Thursday, January 25, 2007

You can't make this stuff up

According to Yahoo News, a 29 year old convicted sex offender posed as a 12yo boy to enrol in two schools in the US. He attended classes and even handed in homework regularly and there were no discipline issues. It would be easy to conclude he wanted to have sex with other pupils, but given that there appears to be no evidence of this he may simply be socially regressive (and clearly has a level of physical immaturity that he can fool people - his photo is here)
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He attended one school for 50 days until being kicked out for poor attendance, after all school is rather boring if you’re an adult and don’t actually have to go!
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Now there is no indication he actually committed a sexual offence on this occasion, he has been charged with assault, conspiracy to commit fraud, forgery, failing to register as a sex offender (some past conviction) and possession of a forgery device. He forged his birth certificate and some other documents.
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However, that isn’t the weirdest part.
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He shaved his body hair and wore make up to look like a boy, and met two men online (aged 61 and 45) who thought he was 12!! They had a sexual relationship with him, which actually means under Arizona law that they have been charged with attempted child molestation and attempted sexual contact with a minor. This is because they THOUGHT they were having sex with a 12 year old, when he actually is 29.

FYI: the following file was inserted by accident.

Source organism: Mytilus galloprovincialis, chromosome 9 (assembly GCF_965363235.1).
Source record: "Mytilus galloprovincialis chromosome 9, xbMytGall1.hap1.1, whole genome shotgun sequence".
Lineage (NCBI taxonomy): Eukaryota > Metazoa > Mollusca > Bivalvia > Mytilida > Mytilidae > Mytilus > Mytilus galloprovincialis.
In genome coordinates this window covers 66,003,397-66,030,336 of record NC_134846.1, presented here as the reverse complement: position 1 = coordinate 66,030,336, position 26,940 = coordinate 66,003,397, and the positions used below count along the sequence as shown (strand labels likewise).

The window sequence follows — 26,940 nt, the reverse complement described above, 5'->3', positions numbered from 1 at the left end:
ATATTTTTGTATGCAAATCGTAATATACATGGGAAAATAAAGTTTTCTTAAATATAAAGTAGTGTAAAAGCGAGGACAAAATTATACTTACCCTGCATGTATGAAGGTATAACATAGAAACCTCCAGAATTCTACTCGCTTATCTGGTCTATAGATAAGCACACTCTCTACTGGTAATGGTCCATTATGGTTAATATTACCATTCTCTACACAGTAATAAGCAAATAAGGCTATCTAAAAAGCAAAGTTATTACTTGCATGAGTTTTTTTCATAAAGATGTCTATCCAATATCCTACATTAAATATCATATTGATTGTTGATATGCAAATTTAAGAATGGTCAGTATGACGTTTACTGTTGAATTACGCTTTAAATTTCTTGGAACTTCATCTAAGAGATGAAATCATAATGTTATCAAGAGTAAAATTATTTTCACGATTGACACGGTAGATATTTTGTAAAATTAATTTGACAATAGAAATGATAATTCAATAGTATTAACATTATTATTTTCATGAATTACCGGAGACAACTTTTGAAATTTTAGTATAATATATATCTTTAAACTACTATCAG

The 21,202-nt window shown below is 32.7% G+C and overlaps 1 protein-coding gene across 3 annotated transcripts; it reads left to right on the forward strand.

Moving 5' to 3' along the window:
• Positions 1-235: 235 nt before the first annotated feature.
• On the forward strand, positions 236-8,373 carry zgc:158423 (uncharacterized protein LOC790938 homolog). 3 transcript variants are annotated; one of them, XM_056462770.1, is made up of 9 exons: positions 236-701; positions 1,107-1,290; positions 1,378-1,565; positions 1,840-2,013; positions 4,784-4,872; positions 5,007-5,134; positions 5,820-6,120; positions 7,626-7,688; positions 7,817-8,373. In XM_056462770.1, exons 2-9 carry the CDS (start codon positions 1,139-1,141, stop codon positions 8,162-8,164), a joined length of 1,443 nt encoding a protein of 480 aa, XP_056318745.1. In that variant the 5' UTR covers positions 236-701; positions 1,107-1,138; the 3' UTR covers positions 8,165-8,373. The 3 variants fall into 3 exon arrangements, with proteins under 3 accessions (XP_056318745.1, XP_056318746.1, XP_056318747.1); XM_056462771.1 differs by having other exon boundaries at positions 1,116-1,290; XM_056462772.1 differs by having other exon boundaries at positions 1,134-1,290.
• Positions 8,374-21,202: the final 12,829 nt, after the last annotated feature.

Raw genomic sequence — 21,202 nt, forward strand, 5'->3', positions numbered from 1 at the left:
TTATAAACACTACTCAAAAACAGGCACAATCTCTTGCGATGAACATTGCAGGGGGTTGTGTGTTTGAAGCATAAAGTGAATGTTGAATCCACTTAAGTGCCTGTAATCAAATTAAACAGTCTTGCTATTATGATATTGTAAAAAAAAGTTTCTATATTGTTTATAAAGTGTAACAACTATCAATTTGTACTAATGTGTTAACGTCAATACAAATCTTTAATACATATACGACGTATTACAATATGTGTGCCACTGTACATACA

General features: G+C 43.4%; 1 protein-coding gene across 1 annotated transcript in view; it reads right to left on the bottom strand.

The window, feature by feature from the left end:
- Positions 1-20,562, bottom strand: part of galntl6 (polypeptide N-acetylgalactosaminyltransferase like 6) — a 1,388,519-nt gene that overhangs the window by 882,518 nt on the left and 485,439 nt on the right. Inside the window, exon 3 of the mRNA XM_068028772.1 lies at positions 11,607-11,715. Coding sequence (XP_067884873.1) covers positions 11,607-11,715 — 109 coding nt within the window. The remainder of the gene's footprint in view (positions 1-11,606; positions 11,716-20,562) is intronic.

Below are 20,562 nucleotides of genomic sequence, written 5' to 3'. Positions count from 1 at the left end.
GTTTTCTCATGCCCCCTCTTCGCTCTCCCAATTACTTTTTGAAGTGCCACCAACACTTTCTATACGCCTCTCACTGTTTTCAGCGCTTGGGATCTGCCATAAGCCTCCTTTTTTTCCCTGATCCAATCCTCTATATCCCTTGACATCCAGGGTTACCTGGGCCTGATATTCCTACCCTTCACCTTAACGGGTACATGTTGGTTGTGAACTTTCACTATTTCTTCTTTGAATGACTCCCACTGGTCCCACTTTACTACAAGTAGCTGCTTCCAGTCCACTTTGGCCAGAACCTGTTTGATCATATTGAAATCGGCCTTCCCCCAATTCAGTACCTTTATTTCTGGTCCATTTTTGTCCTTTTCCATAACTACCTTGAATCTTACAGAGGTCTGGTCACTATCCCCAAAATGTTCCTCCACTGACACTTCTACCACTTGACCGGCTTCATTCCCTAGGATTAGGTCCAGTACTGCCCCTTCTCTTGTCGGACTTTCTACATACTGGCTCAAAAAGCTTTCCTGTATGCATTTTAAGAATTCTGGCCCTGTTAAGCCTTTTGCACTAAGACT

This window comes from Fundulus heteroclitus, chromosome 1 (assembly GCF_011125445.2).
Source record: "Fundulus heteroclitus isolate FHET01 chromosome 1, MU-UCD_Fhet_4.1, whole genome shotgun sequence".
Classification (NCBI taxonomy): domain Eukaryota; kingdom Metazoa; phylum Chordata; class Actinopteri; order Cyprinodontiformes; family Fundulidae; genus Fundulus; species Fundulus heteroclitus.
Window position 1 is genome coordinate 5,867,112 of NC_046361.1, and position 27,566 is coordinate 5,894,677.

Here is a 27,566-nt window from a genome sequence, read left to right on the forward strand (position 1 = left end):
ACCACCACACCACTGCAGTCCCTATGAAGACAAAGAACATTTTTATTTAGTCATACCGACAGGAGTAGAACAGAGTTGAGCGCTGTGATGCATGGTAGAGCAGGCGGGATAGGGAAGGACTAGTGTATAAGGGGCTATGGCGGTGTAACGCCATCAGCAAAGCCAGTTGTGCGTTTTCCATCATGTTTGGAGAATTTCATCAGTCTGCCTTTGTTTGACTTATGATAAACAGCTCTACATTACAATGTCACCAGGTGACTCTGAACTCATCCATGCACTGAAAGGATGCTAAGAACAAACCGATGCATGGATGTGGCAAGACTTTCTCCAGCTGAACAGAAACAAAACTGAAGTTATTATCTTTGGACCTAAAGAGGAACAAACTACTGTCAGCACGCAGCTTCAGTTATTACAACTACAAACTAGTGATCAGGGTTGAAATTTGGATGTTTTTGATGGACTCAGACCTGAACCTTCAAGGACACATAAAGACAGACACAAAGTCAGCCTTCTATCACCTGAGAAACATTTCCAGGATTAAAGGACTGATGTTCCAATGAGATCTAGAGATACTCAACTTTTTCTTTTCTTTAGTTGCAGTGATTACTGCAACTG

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Now there should be a decent post-grad law thesis on this one. There is no actual victim in this (besides the school system being defrauded, and the assault victim (which appears unrelated to the weird events). Yes all the men are pervs, but that in itself isn’t an offence. How can they have attempted sexual contact with a minor when there was no minor? Yes, police officers all the time pose as kids online to trap pervs, so it is the same – but isn’t something serious awry when this isn’t a sting operation but a case of some somewhat disturbed guy who can pose as a child for presumably his own pleasure? This is most certainly a thought crime without an actual or potential real victim, rather hypothetical future ones. Is this what the criminal law is meant to be capturing? Sounds to me like a couple of appeals will be part of this case!

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